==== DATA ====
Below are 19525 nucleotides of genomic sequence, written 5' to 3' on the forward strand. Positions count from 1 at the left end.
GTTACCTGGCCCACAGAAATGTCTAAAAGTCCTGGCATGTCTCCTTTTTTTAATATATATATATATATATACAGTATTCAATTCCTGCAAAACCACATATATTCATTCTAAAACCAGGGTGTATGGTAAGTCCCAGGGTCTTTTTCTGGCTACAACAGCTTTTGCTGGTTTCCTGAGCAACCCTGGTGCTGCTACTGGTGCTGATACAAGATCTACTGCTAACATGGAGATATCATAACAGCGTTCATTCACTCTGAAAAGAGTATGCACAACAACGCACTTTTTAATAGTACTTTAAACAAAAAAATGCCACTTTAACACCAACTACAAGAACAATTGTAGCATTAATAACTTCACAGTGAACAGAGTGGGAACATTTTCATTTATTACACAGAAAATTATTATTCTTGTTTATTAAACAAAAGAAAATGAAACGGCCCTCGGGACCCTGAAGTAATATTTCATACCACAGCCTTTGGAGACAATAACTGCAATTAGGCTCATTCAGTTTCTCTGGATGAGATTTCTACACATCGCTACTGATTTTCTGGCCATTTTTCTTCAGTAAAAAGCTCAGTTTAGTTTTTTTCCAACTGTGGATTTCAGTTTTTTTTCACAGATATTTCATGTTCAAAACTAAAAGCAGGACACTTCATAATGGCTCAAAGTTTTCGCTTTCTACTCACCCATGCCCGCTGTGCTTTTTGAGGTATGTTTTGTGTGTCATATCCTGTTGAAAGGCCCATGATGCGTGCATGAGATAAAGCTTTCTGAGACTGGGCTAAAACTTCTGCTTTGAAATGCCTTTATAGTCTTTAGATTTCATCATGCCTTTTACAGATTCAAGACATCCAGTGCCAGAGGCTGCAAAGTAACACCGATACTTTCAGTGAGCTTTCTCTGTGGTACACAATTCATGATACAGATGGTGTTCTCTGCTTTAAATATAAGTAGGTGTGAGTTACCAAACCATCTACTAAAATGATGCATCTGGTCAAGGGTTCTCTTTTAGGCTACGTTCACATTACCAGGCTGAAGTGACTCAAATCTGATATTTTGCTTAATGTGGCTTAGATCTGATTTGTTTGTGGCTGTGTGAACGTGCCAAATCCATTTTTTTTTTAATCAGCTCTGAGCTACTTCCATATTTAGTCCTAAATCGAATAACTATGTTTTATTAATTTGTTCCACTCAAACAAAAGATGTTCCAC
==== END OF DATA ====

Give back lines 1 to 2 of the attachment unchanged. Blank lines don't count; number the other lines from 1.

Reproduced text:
Below are 19525 nucleotides of genomic sequence, written 5' to 3' on the forward strand. Positions count from 1 at the left end.
GTTACCTGGCCCACAGAAATGTCTAAAAGTCCTGGCATGTCTCCTTTTTTTAATATATATATATATATATACAGTATTCAATTCCTGCAAAACCACATATATTCATTCTAAAACCAGGGTGTATGGTAAGTCCCAGGGTCTTTTTCTGGCTACAACAGCTTTTGCTGGTTTCCTGAGCAACCCTGGTGCTGCTACTGGTGCTGATACAAGATCTACTGCTAACATGGAGATATCATAACAGCGTTCATTCACTCTGAAAAGAGTATGCACAACAACGCACTTTTTAATAGTACTTTAAACAAAAAAATGCCACTTTAACACCAACTACAAGAACAATTGTAGCATTAATAACTTCACAGTGAACAGAGTGGGAACATTTTCATTTATTACACAGAAAATTATTATTCTTGTTTATTAAACAAAAGAAAATGAAACGGCCCTCGGGACCCTGAAGTAATATTTCATACCACAGCCTTTGGAGACAATAACTGCAATTAGGCTCATTCAGTTTCTCTGGATGAGATTTCTACACATCGCTACTGATTTTCTGGCCATTTTTCTTCAGTAAAAAGCTCAGTTTAGTTTTTTTCCAACTGTGGATTTCAGTTTTTTTTCACAGATATTTCATGTTCAAAACTAAAAGCAGGACACTTCATAATGGCTCAAAGTTTTCGCTTTCTACTCACCCATGCCCGCTGTGCTTTTTGAGGTATGTTTTGTGTGTCATATCCTGTTGAAAGGCCCATGATGCGTGCATGAGATAAAGCTTTCTGAGACTGGGCTAAAACTTCTGCTTTGAAATGCCTTTATAGTCTTTAGATTTCATCATGCCTTTTACAGATTCAAGACATCCAGTGCCAGAGGCTGCAAAGTAACACCGATACTTTCAGTGAGCTTTCTCTGTGGTACACAATTCATGATACAGATGGTGTTCTCTGCTTTAAATATAAGTAGGTGTGAGTTACCAAACCATCTACTAAAATGATGCATCTGGTCAAGGGTTCTCTTTTAGGCTACGTTCACATTACCAGGCTGAAGTGACTCAAATCTGATATTTTGCTTAATGTGGCTTAGATCTGATTTGTTTGTGGCTGTGTGAACGTGCCAAATCCATTTTTTTTTTAATCAGCTCTGAGCTACTTCCATATTTAGTCCTAAATCGAATAACTATGTTTTATTAATTTGTTCCACTCAAACAAAAGATGTTCCAC